Aidlink and our partners work with three nomadic-pastoralist communities; in Kenya the Masai and the Turkana, and in Uganda the Karamojong.
Pastoralist communities live a traditional way of life, farming animals such as cattle, goats and camels in remote and isolated dryland regions. As nomads, these communities often travel vast distances by foot with their animals in search of water and pasture. We work with these communities because their lifestyle has been made increasingly difficult due to climate change and the changing environment around them. They face socioeconomic, political, cultural and environmental challenges and are amongst the poorest communities in Kenya and Uganda.
Women and girls face particularly difficult circumstances in the pastoralist communities. Women are prevented from owning livestock or property, therefore they have a lower status within the community. Young girls are expected to stay at home and carry out domestic duties rather than attend school. They also face gender based violence and are often subject to early marriage as families struggle during the drought to feed all their children.
Aidlink works with these communities to improve access to basic resources and empower local communities to engage with new opportunities and achieve healthy, fulfilling lifestyles. For over 12 years Aidlink has worked with our local partner the Girl Child Network and the Masai community in Kajiado, Kenya delivering a primary education programme. The programme has delivered major improvements for children and families including; 85% of students completing their end of year exams and significant increased attendance and enrolment. The programme also tackles the harmful cultural practice of female genital mutilation amongst the Masai community
In 2017, building on our experience working the Masai in Kajiado, Aidlink and the Girl Child Network expanded our education programme to reach communities in Turkana County, northern Kenya. The region has suffered from increasingly persistent and severe drought, with 2017 marking the third consecutive year of little to no rain in the county. Increased enrolment in education has benefitted Turkana communities, particularly during drought, as families who sent their children to school report greater resilience to climate shocks. With support from the ILCU Foundation, St. Mary’s College Rathmines and the Irish public, we were able to reach 3,000 malnourished children under 5 and lactating mothers through our emergency feeding programmes and provide 2,240 students at 8 primary schools with daily meals of beans and wheat over an acute 3 month period. We also work to empower young adults who missed out on education opportunities through our one-year Back to School Programme. This has provided young adults with the opportunity to re-engage with education and gain their Primary Leaving Certificate.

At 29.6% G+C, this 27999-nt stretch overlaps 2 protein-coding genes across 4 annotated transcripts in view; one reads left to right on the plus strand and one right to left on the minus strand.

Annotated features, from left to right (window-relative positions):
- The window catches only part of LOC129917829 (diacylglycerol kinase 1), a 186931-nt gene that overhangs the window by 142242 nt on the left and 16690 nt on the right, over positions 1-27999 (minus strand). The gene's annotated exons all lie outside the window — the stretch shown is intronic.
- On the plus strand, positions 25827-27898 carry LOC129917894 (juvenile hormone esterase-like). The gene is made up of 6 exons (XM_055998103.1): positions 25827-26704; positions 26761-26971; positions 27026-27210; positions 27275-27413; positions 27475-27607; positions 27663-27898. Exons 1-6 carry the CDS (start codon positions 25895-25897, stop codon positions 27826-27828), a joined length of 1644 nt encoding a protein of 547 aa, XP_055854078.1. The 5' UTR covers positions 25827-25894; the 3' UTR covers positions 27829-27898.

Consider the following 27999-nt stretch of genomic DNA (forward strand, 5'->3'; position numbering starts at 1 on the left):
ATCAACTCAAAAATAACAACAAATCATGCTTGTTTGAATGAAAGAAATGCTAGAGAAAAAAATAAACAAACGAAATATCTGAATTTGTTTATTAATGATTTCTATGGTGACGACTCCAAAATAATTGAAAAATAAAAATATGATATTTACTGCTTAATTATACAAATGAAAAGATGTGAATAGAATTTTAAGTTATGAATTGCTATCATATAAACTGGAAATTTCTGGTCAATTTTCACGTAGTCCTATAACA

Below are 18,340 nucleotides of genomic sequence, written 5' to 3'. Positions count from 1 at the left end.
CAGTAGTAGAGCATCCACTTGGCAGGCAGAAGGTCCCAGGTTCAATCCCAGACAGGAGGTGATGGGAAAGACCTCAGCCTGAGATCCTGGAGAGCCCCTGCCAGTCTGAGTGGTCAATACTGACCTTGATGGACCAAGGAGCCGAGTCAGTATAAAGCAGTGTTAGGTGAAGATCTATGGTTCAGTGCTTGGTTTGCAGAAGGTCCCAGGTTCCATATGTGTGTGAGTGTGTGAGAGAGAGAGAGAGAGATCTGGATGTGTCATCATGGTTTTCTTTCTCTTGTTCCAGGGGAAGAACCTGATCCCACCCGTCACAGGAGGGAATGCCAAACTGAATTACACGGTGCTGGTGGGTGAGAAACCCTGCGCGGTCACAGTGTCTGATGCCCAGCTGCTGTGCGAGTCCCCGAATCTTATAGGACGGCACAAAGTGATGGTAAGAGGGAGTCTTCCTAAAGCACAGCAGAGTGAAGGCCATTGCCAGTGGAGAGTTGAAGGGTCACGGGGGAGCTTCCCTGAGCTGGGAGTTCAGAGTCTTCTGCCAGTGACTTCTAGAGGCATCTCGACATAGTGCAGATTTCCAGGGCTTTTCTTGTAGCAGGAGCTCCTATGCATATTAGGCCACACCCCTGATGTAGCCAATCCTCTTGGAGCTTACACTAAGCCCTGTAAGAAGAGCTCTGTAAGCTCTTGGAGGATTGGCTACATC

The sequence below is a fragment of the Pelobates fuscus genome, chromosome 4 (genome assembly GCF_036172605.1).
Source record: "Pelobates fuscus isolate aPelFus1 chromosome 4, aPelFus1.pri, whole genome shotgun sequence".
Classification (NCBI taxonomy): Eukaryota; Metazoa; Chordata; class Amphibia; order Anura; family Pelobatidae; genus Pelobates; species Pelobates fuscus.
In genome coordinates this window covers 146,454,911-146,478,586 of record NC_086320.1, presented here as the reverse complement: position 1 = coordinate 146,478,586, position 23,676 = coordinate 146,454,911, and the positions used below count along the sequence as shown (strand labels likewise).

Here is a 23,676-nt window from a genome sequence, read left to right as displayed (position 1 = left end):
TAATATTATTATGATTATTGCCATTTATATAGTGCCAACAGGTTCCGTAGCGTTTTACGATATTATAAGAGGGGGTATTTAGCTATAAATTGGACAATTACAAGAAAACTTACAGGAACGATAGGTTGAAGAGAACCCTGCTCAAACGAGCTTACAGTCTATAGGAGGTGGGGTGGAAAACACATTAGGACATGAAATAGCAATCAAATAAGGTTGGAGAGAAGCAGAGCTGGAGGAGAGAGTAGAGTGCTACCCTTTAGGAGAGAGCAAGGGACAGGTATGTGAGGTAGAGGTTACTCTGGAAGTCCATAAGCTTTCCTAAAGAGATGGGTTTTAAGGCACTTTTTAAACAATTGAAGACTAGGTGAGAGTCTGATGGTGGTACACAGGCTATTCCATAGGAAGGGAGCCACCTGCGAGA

Alongside our education programme, working with our partner Caritas Lodwar, we supported 50 families along the river Turkwell in developing an alternative livelihood to pastoralism by providing training on sustainable farming and access to drilled water. This allows them to grow enough food to sustain themselves and they are now starting to grow cash crops that will boost their income from farming. Thankfully, 2018 has seen the arrival of substantial rain in Turkana, though the threat of climate-related emergencies remains.
In 2017 we further expanded our pastoralist programme, across the border to the Karamoja region of Uganda. During the year working with our local partner VAD, we supported the construction of 5 boreholes that have provided 2,000 people with access to clean, safe water within 5km of their homes. These have been constructed on or next to schools so children have not had to miss class to collect water. We have also supported the building of new latrines in schools which has decreased illness and increased school attendance.
Pastoralist communities throughout Kenya and Uganda are among the poorest and most isolated communities in the world. Working with our long-standing local partner organisations, Aidlink’s programme of work over the period 2017-2020 will focus on rights and needs of the Masai, Turkana and Karamojong communities, particularly women and children.
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